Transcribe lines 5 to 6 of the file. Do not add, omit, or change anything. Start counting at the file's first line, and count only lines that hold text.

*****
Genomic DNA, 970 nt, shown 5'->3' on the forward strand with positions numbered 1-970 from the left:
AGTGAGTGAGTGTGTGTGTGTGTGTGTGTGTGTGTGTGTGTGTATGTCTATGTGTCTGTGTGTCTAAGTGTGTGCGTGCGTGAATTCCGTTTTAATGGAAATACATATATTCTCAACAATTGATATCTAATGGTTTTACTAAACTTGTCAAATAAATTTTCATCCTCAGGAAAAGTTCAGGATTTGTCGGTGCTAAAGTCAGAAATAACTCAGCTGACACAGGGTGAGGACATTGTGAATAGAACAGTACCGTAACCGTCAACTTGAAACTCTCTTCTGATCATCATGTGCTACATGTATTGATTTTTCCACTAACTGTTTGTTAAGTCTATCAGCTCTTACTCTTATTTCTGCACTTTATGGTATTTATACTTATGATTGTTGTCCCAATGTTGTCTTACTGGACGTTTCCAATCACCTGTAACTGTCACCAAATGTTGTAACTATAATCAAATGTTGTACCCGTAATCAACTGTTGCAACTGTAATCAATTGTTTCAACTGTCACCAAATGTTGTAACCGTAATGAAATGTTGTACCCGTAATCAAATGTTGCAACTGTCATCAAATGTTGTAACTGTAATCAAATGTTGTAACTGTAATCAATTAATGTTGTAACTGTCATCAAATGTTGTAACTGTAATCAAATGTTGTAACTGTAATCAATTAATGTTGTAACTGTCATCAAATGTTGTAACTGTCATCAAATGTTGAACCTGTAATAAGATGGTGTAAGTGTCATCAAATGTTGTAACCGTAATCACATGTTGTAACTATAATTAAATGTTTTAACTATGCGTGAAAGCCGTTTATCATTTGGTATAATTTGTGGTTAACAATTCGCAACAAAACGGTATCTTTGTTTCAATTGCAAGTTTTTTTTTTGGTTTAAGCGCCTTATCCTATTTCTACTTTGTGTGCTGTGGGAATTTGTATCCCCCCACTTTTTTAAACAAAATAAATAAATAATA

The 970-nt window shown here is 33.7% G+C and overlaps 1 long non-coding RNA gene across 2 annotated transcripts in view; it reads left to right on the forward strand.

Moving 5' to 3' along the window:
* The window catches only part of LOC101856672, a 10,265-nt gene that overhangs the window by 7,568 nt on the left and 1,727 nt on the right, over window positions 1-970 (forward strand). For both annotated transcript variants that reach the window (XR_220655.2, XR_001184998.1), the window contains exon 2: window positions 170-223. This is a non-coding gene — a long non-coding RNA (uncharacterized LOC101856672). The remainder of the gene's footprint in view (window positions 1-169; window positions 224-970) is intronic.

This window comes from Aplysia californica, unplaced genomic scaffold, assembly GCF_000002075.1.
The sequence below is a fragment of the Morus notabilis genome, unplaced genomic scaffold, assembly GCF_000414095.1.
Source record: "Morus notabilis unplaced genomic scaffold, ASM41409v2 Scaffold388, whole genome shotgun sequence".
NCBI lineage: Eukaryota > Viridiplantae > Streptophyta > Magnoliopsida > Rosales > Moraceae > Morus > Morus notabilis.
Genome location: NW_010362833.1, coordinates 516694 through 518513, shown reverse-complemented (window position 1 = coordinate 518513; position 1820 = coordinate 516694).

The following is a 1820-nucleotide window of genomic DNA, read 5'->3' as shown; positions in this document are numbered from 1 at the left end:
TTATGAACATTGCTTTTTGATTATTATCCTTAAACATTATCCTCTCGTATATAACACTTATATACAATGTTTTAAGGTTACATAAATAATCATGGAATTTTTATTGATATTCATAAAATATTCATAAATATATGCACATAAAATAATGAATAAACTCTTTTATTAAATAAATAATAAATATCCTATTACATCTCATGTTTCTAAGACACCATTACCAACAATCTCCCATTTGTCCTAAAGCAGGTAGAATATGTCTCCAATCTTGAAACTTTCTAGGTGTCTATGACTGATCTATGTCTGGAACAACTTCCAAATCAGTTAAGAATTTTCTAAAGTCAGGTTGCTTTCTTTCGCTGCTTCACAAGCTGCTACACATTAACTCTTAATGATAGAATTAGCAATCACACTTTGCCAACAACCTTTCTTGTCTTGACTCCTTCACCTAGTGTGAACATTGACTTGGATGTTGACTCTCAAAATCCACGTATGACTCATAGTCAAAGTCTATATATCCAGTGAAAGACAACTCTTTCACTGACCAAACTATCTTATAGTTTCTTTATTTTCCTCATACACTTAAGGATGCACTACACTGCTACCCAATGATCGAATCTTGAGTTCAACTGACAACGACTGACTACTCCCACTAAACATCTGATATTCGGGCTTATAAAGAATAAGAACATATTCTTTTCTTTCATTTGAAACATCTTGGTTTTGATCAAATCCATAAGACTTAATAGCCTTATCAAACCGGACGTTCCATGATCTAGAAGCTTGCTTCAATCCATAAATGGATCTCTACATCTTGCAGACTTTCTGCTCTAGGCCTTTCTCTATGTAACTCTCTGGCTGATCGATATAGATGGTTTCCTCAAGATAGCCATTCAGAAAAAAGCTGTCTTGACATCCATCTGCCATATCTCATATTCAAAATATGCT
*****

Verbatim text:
* The window catches only part of LOC101856672, a 10,265-nt gene that overhangs the window by 7,568 nt on the left and 1,727 nt on the right, over window positions 1-970 (forward strand). For both annotated transcript variants that reach the window (XR_220655.2, XR_001184998.1), the window contains exon 2: window positions 170-223. This is a non-coding gene — a long non-coding RNA (uncharacterized LOC101856672). The remainder of the gene's footprint in view (window positions 1-169; window positions 224-970) is intronic.

This window comes from Aplysia californica, unplaced genomic scaffold, assembly GCF_000002075.1.